Nouwen writes today of forgiveness, something I have been studying.
“It is hard for me to forgive someone who has really offended me, especially when it happens more than once … Maybe the reason it seems hard for me to forgive others is that I do not fully believe that I am a forgiven person. If I could fully accept the truth that I am forgiven and do not have to live in guilt or shame, I would really be free. My freedom would allow me to forgive others seventy times seven times. By not forgiving, I chain myself to a desire to get even, thereby losing freedom. A forgiven person forgives. This is what we proclaim when we pray, “and forgive us our trespasses as we forgive those who have trespassed against us.”
I have learned that forgiving ourselves, or accepting that we are forgiven by God, even after we repeatedly confess and our heart is overcome with remorse, is one of the most difficult things for people to do.
I have been in the position of having to forgive and of having to ask for forgiveness many times. I ask myself: what does it feel like, to be forgiven? My mind goes blank. I feel nothing. I replay in my mind moments in my life when I have been engaged in forgiving or being forgiven. One stands out.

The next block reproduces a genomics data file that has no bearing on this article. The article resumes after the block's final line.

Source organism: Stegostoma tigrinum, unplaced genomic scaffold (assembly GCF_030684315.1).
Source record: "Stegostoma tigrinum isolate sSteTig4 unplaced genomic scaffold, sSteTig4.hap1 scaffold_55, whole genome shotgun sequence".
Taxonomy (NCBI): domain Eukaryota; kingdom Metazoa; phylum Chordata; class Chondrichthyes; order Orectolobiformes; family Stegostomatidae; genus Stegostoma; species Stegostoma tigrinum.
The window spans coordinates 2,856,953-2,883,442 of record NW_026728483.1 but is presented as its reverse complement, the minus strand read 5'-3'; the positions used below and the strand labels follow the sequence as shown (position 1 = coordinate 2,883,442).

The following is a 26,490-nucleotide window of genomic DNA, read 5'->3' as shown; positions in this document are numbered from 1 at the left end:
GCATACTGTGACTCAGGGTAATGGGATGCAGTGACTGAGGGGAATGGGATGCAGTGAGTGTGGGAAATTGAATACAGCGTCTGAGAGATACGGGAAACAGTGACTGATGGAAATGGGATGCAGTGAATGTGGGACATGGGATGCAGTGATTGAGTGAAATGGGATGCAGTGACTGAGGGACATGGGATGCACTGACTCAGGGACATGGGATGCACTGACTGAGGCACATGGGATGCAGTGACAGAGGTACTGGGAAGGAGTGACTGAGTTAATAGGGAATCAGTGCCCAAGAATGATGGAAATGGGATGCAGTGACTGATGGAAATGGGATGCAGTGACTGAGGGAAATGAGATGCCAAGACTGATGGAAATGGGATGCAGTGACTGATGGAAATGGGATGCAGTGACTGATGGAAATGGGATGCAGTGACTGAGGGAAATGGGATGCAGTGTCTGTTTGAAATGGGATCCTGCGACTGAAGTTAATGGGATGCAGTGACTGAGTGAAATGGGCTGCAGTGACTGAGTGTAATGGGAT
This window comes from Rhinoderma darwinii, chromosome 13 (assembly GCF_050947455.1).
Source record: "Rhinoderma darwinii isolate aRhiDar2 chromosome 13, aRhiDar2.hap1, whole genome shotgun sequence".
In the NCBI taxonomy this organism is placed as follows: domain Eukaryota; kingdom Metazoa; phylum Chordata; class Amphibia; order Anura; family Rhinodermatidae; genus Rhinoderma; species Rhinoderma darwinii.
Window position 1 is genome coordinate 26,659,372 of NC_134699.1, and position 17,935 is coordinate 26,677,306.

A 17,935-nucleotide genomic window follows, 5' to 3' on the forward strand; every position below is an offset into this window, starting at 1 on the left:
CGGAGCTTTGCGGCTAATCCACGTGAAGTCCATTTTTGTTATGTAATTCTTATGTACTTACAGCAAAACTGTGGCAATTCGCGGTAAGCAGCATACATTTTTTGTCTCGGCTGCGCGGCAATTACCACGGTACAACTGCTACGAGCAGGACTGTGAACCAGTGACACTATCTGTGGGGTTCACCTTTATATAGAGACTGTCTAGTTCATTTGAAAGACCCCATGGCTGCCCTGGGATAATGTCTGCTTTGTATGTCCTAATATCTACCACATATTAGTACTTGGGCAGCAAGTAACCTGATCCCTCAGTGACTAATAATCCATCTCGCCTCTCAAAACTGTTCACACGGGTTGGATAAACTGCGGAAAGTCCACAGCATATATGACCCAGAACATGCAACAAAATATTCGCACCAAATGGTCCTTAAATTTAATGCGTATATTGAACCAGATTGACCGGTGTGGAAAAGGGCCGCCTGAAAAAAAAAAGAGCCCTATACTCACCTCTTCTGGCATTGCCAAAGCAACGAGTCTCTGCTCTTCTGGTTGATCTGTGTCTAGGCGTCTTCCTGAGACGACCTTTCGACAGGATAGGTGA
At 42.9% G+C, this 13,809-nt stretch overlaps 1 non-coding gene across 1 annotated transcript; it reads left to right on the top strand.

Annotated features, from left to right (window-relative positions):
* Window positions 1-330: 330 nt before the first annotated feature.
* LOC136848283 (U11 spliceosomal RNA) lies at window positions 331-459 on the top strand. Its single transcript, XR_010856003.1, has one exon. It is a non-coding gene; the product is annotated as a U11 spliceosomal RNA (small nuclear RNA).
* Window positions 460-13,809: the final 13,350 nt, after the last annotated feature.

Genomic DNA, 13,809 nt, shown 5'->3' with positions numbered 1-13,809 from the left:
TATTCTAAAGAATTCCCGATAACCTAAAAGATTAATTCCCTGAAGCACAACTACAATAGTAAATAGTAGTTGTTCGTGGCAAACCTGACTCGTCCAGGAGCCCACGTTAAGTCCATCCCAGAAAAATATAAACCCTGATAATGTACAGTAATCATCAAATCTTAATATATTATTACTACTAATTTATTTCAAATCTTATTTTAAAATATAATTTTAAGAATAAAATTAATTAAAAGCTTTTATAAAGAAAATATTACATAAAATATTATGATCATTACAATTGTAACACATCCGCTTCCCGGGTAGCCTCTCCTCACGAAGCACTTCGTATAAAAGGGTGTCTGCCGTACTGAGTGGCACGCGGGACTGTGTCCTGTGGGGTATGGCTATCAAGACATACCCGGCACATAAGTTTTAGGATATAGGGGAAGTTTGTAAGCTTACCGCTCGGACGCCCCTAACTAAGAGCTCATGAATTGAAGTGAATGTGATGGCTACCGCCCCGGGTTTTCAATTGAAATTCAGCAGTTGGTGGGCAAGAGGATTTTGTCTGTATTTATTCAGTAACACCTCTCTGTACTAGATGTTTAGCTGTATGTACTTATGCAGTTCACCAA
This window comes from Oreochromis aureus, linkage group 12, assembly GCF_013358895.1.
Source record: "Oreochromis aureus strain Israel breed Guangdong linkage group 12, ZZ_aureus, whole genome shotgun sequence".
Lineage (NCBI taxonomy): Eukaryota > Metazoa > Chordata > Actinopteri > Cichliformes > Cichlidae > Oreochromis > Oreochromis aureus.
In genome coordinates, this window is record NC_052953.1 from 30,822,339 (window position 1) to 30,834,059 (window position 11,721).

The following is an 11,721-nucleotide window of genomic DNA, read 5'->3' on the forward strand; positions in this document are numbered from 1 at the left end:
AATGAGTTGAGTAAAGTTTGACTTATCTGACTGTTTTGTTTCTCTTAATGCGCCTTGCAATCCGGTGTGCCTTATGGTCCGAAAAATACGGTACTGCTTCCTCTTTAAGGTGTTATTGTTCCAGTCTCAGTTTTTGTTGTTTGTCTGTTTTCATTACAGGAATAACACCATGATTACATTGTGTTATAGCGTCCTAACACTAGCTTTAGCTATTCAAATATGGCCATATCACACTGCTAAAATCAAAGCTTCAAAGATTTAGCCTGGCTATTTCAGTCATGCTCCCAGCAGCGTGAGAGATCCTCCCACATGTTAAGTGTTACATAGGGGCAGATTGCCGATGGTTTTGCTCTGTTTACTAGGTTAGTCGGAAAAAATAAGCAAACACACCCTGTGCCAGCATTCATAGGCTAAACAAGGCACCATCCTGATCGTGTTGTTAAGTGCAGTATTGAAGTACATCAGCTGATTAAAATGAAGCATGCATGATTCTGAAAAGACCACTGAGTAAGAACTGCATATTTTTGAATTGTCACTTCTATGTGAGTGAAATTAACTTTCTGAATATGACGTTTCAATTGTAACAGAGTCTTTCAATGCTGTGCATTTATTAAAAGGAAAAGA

We were in a very noisy place. The conversation wasn’t planned. The offense was several years behind us. The offenses were mutual. The collective damage, great. The conversation took on a life of its own. We drew near one another and the clatter of plates and laughter surrounding us faded as if by a great muffler. There was an urgency to our whispers. When at last, all our words had poured out between us, our foreheads were nearly touching. And I remember feeling as if I had just come through a near fatal accident.
“Relief” doesn’t fully capture the experience, but in describing what forgiveness feels like…it’s a good start.